What constitutes an injury?
4Arm Strong founder Lee Ramage accurately notes, “In baseball, players have only so many throws in their arm before something breaks.” The forearm and elbow were not built to sustain the strain baseball players- especially pitchers and catchers- so often place upon them.
According to a Healthline article medically reviewed by William Morrison, M.D., the forearm is made up of two connecting bones that join at the wrist: the ulna and the radius. It also includes muscles and tendons near and around the bones. An article by Winchester Hospital explains that forearm muscle strain occurs with “a partial or complete tear of the small fibers of the forearm muscles.” These injuries can occur over time, especially with baseball players. By simply stretching the forearm in the usual fashion, players can actually further injure these muscles and tendons they so heavily depend on to play the sport.
Another all-too-common injury for baseball players is the ‘Tommy John’. This injury is the result of tearing the ulnar collateral ligament, or UCL for short. According to an article by Baseball Reference, Tommy John, “results from repetitive use of the elbow during the violent motions involved with throwing a baseball.” An article from Web MD notes that, “Tommy John surgery repairs an injured elbow ligament. It’s most commonly done on college and pro athletes, especially baseball pitchers.”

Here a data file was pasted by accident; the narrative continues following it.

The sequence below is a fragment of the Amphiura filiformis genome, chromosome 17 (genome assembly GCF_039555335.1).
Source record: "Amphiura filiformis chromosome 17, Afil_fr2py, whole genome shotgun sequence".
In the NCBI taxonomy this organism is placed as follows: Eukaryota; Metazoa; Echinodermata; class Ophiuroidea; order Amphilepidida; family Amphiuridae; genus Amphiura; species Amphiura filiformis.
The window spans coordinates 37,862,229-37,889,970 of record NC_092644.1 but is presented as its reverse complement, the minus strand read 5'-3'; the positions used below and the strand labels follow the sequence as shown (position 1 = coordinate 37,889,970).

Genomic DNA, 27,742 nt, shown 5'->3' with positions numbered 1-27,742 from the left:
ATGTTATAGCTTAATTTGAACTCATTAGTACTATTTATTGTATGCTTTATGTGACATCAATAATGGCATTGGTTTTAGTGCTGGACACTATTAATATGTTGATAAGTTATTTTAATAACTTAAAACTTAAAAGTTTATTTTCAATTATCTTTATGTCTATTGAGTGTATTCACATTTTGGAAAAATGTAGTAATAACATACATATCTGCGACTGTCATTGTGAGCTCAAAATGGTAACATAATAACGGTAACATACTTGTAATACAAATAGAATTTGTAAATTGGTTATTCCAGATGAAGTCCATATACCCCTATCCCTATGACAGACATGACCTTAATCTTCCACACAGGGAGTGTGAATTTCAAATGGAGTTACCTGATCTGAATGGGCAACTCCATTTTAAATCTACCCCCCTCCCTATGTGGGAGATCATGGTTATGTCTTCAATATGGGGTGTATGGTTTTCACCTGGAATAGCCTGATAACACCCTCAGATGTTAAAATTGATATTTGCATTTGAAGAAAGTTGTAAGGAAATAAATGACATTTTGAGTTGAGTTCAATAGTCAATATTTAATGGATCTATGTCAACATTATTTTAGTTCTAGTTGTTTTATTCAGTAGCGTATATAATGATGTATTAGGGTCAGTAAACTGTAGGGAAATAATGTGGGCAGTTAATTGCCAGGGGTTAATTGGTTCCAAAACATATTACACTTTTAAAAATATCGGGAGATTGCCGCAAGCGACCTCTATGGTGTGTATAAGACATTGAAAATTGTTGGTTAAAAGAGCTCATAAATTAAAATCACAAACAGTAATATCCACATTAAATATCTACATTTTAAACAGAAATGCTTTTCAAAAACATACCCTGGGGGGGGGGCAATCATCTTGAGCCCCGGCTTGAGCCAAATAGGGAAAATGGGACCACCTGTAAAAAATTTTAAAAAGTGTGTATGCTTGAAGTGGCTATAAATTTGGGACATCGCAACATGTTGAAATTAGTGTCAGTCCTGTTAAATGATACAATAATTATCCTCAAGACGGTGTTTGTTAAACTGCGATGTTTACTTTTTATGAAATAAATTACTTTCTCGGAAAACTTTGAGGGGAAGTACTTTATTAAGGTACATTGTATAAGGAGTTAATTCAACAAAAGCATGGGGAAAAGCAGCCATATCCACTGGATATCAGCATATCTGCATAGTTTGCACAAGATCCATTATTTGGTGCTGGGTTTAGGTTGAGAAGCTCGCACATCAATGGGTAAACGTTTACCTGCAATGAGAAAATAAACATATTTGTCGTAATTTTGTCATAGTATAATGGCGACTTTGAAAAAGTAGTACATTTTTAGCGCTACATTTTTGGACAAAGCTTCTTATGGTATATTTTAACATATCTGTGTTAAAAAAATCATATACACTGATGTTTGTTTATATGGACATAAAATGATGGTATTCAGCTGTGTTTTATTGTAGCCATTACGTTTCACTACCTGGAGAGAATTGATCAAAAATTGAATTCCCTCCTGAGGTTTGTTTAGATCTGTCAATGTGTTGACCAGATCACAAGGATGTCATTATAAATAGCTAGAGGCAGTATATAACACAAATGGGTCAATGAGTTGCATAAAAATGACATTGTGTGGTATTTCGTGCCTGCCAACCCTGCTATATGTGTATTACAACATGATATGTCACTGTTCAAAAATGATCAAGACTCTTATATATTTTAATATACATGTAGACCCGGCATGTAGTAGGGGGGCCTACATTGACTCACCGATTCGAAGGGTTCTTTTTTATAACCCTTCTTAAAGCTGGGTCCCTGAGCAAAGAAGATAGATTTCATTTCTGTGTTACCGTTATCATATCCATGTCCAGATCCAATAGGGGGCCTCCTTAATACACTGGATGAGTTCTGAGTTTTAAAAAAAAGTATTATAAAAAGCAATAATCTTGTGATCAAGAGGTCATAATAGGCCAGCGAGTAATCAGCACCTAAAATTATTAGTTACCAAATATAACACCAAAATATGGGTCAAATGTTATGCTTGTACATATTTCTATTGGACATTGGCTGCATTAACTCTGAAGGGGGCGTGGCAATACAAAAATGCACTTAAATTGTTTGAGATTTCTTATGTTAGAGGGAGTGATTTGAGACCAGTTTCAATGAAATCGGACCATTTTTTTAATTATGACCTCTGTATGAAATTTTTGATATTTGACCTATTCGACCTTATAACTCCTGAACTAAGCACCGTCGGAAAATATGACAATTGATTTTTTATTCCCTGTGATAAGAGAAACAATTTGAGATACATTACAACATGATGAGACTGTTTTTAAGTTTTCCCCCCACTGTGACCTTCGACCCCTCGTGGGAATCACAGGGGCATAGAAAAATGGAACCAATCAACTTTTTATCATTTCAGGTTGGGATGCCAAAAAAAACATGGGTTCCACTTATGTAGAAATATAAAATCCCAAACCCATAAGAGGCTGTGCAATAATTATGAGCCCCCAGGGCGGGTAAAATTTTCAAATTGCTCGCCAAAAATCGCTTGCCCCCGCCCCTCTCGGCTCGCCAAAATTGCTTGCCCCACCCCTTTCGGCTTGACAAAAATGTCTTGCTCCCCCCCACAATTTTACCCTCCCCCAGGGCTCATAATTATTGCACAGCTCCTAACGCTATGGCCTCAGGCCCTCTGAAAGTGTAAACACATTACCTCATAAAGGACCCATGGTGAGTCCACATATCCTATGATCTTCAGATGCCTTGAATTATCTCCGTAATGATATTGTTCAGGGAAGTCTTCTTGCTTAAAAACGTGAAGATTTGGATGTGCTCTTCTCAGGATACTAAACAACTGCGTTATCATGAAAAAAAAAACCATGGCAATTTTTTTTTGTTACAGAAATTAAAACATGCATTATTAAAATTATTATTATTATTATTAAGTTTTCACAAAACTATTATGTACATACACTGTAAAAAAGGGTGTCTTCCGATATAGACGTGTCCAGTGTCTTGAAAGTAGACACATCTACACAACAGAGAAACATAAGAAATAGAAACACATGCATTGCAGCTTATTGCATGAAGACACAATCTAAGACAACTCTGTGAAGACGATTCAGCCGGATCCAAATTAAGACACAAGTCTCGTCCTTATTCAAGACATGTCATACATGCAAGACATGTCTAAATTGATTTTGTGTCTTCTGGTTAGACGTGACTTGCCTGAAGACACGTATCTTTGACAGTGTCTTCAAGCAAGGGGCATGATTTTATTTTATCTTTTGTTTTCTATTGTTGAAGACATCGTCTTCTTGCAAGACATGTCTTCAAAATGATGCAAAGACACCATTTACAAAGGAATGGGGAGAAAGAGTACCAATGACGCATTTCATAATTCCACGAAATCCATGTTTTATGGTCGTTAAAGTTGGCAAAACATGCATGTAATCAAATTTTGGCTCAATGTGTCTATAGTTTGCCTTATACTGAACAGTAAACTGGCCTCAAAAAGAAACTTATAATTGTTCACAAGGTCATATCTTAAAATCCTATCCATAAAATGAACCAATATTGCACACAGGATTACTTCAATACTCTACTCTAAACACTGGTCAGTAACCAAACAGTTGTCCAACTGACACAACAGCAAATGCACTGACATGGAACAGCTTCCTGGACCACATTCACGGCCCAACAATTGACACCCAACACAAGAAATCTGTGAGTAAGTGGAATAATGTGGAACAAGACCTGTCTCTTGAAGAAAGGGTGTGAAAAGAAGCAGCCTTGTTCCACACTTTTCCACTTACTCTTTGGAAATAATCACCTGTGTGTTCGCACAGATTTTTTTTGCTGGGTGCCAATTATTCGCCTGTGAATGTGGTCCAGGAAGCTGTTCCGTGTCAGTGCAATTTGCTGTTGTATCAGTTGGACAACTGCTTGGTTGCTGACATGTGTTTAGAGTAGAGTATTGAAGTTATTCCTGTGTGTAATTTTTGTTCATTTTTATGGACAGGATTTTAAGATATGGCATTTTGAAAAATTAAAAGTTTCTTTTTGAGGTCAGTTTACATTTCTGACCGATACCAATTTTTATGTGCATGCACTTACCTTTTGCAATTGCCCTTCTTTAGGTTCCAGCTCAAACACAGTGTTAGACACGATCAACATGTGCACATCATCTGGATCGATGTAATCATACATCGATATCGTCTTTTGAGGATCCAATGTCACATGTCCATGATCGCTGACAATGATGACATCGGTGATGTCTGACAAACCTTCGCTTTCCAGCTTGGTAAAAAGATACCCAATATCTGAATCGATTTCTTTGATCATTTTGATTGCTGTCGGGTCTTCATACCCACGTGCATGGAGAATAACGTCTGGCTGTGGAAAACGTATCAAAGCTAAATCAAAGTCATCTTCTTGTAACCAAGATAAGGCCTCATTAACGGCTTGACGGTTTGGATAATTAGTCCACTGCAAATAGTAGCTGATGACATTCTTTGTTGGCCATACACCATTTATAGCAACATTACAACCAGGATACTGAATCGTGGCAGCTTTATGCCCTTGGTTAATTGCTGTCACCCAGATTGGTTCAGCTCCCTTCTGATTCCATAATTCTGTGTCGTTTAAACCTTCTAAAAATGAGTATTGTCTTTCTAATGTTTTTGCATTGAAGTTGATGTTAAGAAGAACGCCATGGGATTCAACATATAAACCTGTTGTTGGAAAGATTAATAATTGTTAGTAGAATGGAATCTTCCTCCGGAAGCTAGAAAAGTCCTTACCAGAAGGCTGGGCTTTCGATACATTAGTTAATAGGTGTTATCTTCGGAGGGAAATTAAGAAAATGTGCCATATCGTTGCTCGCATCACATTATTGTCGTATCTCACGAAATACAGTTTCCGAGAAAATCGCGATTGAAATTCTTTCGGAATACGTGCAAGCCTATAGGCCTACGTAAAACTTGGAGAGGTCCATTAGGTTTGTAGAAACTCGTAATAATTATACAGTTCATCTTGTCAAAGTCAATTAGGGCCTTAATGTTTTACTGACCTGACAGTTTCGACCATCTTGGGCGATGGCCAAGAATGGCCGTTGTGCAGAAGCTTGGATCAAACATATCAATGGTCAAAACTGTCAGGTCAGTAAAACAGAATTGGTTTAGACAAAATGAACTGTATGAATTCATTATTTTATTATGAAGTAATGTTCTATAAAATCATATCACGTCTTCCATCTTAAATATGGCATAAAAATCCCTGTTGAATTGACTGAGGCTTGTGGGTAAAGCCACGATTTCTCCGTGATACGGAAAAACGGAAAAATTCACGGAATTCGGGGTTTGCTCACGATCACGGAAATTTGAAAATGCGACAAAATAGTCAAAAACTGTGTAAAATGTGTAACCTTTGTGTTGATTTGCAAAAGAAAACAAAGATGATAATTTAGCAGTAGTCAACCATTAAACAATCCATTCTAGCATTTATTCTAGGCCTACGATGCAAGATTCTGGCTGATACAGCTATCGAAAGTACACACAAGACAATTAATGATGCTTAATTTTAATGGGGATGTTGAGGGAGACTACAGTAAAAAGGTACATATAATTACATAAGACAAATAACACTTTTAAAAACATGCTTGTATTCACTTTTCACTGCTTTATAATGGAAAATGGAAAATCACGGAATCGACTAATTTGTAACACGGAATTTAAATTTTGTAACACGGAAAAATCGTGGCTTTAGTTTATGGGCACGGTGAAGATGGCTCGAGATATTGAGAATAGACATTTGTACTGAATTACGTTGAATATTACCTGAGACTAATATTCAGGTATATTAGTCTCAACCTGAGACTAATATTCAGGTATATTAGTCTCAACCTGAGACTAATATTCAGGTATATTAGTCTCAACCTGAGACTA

What are the most common causes of an injury?
Dr. Morrison notes in an article from Healthline that common causes of a forearm injury can include muscle strain and overuse. Repetitive motions, like pitching a baseball over and over again, increase overuse and strain, thus upping the likelihood of a forearm or elbow injury. According to an article on Deep Recovery, pain can arise from “joint injuries, sports injuries, overuse conditions, fractures, and compressed nerves.”
As Driveline Baseball states, “actively pronating the forearm is imperative to protecting the pitching elbow. A reason often given is that pronating the forearm engages the pronator teres muscle.”
Which sports can cause forearm injuries?
Although injuries can result from daily activities, many forearm and elbow tendon injuries are associated with sports. According to an article by the Injury Treatment Group, forearm compression syndrome is common in “kayakers, canoeists and weight trainers.” Injuries can occur in anyone who uses their arms in a repetitive straining motion, like tennis players or rock climbers. Web MDnotes that torn UCL’s are common in baseball, as Ramage mentions, as well as tennis, gymnastics, soccer, football, wrestling, and cheerleading.
How does 4Arm Strong prevent injuries?
Ramage explains that a typical forearm stretch is ineffective in creating enough lengthening of the forearm muscles. In fact, it can actually worsen the injury by pulling at the elbow tendons themselves.
Unlike the typical stretch, 4Arm Strong pins the muscles in their shortest position. The knob on the device tilts the muscles in the opposite direction of the typical forearm stretch without pulling the elbow, thus protecting the elbow from the stretch and preventing further injury.